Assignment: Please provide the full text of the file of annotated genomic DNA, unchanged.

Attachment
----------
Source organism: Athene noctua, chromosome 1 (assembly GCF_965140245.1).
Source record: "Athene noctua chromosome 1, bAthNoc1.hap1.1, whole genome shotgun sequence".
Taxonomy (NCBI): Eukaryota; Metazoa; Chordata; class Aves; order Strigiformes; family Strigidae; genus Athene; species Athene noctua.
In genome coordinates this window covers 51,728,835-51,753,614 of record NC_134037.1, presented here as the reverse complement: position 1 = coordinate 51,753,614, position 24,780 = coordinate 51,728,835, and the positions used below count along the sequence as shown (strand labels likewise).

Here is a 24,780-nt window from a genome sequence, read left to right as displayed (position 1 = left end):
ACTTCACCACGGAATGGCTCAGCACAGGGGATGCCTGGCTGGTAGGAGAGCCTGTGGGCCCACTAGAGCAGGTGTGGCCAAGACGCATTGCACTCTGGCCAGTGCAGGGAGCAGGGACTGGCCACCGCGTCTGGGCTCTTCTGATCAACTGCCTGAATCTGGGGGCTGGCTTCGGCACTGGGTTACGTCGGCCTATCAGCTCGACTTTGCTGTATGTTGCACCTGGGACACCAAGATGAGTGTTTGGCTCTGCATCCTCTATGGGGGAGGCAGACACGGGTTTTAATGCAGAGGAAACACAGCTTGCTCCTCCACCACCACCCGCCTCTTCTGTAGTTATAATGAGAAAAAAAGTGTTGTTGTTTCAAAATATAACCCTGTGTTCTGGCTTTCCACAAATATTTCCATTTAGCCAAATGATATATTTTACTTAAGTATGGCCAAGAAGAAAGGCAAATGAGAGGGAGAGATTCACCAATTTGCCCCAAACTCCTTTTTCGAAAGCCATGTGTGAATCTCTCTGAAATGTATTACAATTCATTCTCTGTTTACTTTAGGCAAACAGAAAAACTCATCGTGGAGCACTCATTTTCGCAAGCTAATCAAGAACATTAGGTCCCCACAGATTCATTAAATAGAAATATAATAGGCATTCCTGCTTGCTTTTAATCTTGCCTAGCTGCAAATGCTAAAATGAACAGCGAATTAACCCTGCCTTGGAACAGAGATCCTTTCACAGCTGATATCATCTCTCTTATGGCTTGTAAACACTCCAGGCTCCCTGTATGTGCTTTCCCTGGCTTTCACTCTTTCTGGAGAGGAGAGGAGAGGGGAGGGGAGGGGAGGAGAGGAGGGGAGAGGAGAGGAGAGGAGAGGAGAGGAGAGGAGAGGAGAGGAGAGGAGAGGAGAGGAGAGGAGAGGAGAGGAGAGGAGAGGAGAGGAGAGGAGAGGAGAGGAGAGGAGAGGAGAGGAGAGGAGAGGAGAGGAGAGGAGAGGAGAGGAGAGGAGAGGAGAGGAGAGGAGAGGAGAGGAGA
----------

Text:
Source organism: Athene noctua, chromosome 1 (assembly GCF_965140245.1).
Source record: "Athene noctua chromosome 1, bAthNoc1.hap1.1, whole genome shotgun sequence".
Taxonomy (NCBI): Eukaryota; Metazoa; Chordata; class Aves; order Strigiformes; family Strigidae; genus Athene; species Athene noctua.
In genome coordinates this window covers 51,728,835-51,753,614 of record NC_134037.1, presented here as the reverse complement: position 1 = coordinate 51,753,614, position 24,780 = coordinate 51,728,835, and the positions used below count along the sequence as shown (strand labels likewise).

Here is a 24,780-nt window from a genome sequence, read left to right as displayed (position 1 = left end):
ACTTCACCACGGAATGGCTCAGCACAGGGGATGCCTGGCTGGTAGGAGAGCCTGTGGGCCCACTAGAGCAGGTGTGGCCAAGACGCATTGCACTCTGGCCAGTGCAGGGAGCAGGGACTGGCCACCGCGTCTGGGCTCTTCTGATCAACTGCCTGAATCTGGGGGCTGGCTTCGGCACTGGGTTACGTCGGCCTATCAGCTCGACTTTGCTGTATGTTGCACCTGGGACACCAAGATGAGTGTTTGGCTCTGCATCCTCTATGGGGGAGGCAGACACGGGTTTTAATGCAGAGGAAACACAGCTTGCTCCTCCACCACCACCCGCCTCTTCTGTAGTTATAATGAGAAAAAAAGTGTTGTTGTTTCAAAATATAACCCTGTGTTCTGGCTTTCCACAAATATTTCCATTTAGCCAAATGATATATTTTACTTAAGTATGGCCAAGAAGAAAGGCAAATGAGAGGGAGAGATTCACCAATTTGCCCCAAACTCCTTTTTCGAAAGCCATGTGTGAATCTCTCTGAAATGTATTACAATTCATTCTCTGTTTACTTTAGGCAAACAGAAAAACTCATCGTGGAGCACTCATTTTCGCAAGCTAATCAAGAACATTAGGTCCCCACAGATTCATTAAATAGAAATATAATAGGCATTCCTGCTTGCTTTTAATCTTGCCTAGCTGCAAATGCTAAAATGAACAGCGAATTAACCCTGCCTTGGAACAGAGATCCTTTCACAGCTGATATCATCTCTCTTATGGCTTGTAAACACTCCAGGCTCCCTGTATGTGCTTTCCCTGGCTTTCACTCTTTCTGGAGAGGAGAGGAGAGGGGAGGGGAGGGGAGGAGAGGAGGGGAGAGGAGAGGAGAGGAGAGGAGAGGAGAGGAGAGGAGAGGAGAGGAGAGGAGAGGAGAGGAGAGGAGAGGAGAGGAGAGGAGAGGAGAGGAGAGGAGAGGAGAGGAGAGGAGAGGAGAGGAGAGGAGAGGAGAGGAGAGGAGAGGAGAGGAGAGGAGAGGAGAGGAGAGGAGAGGAGA